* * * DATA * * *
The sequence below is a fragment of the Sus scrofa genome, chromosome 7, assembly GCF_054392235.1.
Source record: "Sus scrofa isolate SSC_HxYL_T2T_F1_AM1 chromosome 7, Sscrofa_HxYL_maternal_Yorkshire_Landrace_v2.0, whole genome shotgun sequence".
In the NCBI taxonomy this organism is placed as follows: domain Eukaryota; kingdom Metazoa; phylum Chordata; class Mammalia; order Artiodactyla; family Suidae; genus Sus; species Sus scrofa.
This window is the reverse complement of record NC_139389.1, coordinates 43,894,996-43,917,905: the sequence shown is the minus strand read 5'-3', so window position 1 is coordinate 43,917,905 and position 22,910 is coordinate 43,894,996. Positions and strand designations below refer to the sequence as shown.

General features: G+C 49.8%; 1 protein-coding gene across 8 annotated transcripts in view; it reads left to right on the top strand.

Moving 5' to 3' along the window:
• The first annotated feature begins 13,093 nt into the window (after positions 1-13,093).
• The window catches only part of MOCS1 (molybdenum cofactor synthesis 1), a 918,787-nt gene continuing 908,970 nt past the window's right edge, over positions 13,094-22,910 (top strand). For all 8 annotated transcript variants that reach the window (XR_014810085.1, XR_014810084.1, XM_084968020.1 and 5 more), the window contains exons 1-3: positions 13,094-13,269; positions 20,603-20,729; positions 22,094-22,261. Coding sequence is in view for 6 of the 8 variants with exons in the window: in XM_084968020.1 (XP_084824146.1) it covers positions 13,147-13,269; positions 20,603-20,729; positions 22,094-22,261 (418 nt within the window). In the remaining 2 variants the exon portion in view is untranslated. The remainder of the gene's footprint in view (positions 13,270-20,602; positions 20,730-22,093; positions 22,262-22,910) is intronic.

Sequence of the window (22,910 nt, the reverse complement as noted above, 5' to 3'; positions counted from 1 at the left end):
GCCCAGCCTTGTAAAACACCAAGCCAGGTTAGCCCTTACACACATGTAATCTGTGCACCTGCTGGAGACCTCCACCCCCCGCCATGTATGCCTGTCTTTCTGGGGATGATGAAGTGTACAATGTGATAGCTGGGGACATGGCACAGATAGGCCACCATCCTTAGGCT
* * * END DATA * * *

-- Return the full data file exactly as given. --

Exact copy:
The sequence below is a fragment of the Sus scrofa genome, chromosome 7, assembly GCF_054392235.1.
Source record: "Sus scrofa isolate SSC_HxYL_T2T_F1_AM1 chromosome 7, Sscrofa_HxYL_maternal_Yorkshire_Landrace_v2.0, whole genome shotgun sequence".
In the NCBI taxonomy this organism is placed as follows: domain Eukaryota; kingdom Metazoa; phylum Chordata; class Mammalia; order Artiodactyla; family Suidae; genus Sus; species Sus scrofa.
This window is the reverse complement of record NC_139389.1, coordinates 43,894,996-43,917,905: the sequence shown is the minus strand read 5'-3', so window position 1 is coordinate 43,917,905 and position 22,910 is coordinate 43,894,996. Positions and strand designations below refer to the sequence as shown.

General features: G+C 49.8%; 1 protein-coding gene across 8 annotated transcripts in view; it reads left to right on the top strand.

Moving 5' to 3' along the window:
• The first annotated feature begins 13,093 nt into the window (after positions 1-13,093).
• The window catches only part of MOCS1 (molybdenum cofactor synthesis 1), a 918,787-nt gene continuing 908,970 nt past the window's right edge, over positions 13,094-22,910 (top strand). For all 8 annotated transcript variants that reach the window (XR_014810085.1, XR_014810084.1, XM_084968020.1 and 5 more), the window contains exons 1-3: positions 13,094-13,269; positions 20,603-20,729; positions 22,094-22,261. Coding sequence is in view for 6 of the 8 variants with exons in the window: in XM_084968020.1 (XP_084824146.1) it covers positions 13,147-13,269; positions 20,603-20,729; positions 22,094-22,261 (418 nt within the window). In the remaining 2 variants the exon portion in view is untranslated. The remainder of the gene's footprint in view (positions 13,270-20,602; positions 20,730-22,093; positions 22,262-22,910) is intronic.

Sequence of the window (22,910 nt, the reverse complement as noted above, 5' to 3'; positions counted from 1 at the left end):
GCCCAGCCTTGTAAAACACCAAGCCAGGTTAGCCCTTACACACATGTAATCTGTGCACCTGCTGGAGACCTCCACCCCCCGCCATGTATGCCTGTCTTTCTGGGGATGATGAAGTGTACAATGTGATAGCTGGGGACATGGCACAGATAGGCCACCATCCTTAGGCT